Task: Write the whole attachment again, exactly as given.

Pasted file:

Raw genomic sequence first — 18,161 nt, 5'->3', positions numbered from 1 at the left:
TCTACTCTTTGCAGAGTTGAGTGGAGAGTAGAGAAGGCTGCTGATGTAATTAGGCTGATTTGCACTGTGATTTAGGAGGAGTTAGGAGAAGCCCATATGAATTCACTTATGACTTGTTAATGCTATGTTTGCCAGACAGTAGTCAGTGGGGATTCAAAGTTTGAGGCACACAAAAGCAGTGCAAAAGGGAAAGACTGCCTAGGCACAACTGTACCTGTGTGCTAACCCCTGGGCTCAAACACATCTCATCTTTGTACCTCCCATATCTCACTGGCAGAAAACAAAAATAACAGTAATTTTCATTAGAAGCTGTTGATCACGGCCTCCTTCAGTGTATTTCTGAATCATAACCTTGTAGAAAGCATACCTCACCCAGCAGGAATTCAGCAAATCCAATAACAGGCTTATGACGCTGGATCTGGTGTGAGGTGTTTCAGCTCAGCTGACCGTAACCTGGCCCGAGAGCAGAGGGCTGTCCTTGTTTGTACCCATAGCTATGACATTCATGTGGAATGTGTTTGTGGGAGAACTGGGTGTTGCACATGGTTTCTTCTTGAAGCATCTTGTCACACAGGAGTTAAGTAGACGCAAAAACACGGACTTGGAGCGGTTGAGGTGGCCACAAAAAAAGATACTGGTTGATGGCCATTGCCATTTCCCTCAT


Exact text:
Raw genomic sequence first — 18,161 nt, 5'->3', positions numbered from 1 at the left:
TCTACTCTTTGCAGAGTTGAGTGGAGAGTAGAGAAGGCTGCTGATGTAATTAGGCTGATTTGCACTGTGATTTAGGAGGAGTTAGGAGAAGCCCATATGAATTCACTTATGACTTGTTAATGCTATGTTTGCCAGACAGTAGTCAGTGGGGATTCAAAGTTTGAGGCACACAAAAGCAGTGCAAAAGGGAAAGACTGCCTAGGCACAACTGTACCTGTGTGCTAACCCCTGGGCTCAAACACATCTCATCTTTGTACCTCCCATATCTCACTGGCAGAAAACAAAAATAACAGTAATTTTCATTAGAAGCTGTTGATCACGGCCTCCTTCAGTGTATTTCTGAATCATAACCTTGTAGAAAGCATACCTCACCCAGCAGGAATTCAGCAAATCCAATAACAGGCTTATGACGCTGGATCTGGTGTGAGGTGTTTCAGCTCAGCTGACCGTAACCTGGCCCGAGAGCAGAGGGCTGTCCTTGTTTGTACCCATAGCTATGACATTCATGTGGAATGTGTTTGTGGGAGAACTGGGTGTTGCACATGGTTTCTTCTTGAAGCATCTTGTCACACAGGAGTTAAGTAGACGCAAAAACACGGACTTGGAGCGGTTGAGGTGGCCACAAAAAAAGATACTGGTTGATGGCCATTGCCATTTCCCTCAT